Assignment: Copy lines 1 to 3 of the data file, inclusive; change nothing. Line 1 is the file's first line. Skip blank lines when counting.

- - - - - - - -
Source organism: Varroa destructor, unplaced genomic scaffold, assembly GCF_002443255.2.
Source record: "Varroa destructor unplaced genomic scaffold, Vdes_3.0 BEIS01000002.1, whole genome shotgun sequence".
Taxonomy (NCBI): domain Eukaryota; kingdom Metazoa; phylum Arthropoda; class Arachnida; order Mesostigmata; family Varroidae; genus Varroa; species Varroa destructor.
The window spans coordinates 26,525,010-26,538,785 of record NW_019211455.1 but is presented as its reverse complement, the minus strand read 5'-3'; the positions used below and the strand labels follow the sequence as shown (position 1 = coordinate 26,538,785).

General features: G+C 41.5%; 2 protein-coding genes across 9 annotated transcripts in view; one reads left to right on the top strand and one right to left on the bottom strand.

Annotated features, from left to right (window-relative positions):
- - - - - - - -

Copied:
Source organism: Varroa destructor, unplaced genomic scaffold, assembly GCF_002443255.2.
Source record: "Varroa destructor unplaced genomic scaffold, Vdes_3.0 BEIS01000002.1, whole genome shotgun sequence".
Taxonomy (NCBI): domain Eukaryota; kingdom Metazoa; phylum Arthropoda; class Arachnida; order Mesostigmata; family Varroidae; genus Varroa; species Varroa destructor.